Soon after freeze-up, the ice sheets on lakes can be heard cracking, thundering and rumbling. These loud, long roars and rolls don’t necessarily mean that the ice is unsafe for walking, but the eerie sounds remind us to respect the ice. Once water turns to ice, it expands and contracts with the changing temperatures, causing these ominous booms.
It takes at least 4 inches of new, solid ice in contact with stationary water for safe skating and ice fishing. A snowmobile requires 6 inches of ice; 8 to 12 inches are needed for a car or small truck, and 12 to 15 inches for a medium-size pickup. Test the thickness of the ice first, and as you do, remember that ice seldom freezes or thaws at a uniform rate. It can be 1 foot thick in one spot and 1 inch thick just 10 feet away.
You don’t want to fall through ice. Cold water saps body heat 25 times faster than air of the same temperature. In 32-degree water, a person will last about 15 minutes before losing consciousness.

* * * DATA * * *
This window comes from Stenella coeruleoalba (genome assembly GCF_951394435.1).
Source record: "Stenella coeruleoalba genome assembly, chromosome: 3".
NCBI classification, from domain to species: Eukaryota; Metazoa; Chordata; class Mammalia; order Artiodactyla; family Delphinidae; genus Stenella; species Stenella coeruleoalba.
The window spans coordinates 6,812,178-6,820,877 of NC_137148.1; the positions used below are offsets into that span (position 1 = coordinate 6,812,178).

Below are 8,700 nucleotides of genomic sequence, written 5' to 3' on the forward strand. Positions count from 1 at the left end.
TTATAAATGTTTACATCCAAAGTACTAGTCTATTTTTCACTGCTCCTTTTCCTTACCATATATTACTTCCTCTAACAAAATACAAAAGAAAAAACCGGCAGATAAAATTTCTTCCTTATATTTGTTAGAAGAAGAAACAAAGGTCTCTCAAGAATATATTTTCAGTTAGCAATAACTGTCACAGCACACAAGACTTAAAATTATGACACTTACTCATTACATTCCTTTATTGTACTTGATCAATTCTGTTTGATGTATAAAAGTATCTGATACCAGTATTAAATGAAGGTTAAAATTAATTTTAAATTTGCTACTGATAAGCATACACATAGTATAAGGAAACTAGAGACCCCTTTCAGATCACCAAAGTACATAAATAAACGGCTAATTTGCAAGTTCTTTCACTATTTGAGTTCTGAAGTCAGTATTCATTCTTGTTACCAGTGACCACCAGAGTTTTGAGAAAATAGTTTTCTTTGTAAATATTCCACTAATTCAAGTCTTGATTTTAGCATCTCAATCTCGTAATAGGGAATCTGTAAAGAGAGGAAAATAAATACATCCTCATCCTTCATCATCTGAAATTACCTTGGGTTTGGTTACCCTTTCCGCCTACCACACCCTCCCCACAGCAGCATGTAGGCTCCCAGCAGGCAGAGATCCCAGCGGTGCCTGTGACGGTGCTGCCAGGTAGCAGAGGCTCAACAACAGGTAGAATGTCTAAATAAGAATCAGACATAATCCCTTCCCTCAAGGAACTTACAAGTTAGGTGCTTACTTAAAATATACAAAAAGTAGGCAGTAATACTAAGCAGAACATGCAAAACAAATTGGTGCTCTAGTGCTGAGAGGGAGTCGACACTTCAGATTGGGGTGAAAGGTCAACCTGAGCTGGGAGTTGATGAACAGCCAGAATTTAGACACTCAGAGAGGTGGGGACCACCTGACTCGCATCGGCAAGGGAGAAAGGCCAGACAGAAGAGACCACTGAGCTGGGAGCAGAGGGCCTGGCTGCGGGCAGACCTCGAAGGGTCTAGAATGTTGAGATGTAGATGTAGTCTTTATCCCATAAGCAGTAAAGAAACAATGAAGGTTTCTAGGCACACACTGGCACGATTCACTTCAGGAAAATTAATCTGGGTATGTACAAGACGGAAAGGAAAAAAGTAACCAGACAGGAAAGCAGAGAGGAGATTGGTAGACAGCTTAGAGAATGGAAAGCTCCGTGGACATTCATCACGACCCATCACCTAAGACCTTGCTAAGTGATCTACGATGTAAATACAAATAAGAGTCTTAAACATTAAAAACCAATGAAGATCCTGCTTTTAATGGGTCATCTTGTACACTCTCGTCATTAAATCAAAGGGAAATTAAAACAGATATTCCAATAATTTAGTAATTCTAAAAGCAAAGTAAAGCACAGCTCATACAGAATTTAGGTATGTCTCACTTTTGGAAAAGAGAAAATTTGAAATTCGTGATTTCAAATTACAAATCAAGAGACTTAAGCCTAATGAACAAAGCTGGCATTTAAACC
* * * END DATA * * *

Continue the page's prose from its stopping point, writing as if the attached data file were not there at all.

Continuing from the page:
If you should break through the ice, the first thing to do is grasp the edge of the ice, as lightly as you can, to support yourself while kicking your feet to keep your body as flat as possible. Crawl forward on the ice on your belly until your hips are at the edge of the hole, then quickly roll sideways, away from the opening. Once you’re on safe ice, get to a shelter to warm yourself immediately.
To help rescue someone who has broken through the ice, lie flat on the ice and push a plank, ladder, pole or tree branch within reach of the victim, or throw a rope or article of clothing. Then hang on to one end, careful not to let the victim pull you into the ice hole.
Jim Gilbert’s Nature Notes are heard on WCCO Radio at 7:15 a.m. Sundays. His observations have been part of the Minnesota Weatherguide Environment Calendars since 1977, and he is the author of five books on nature in Minnesota. He taught and worked as a naturalist for 50 years.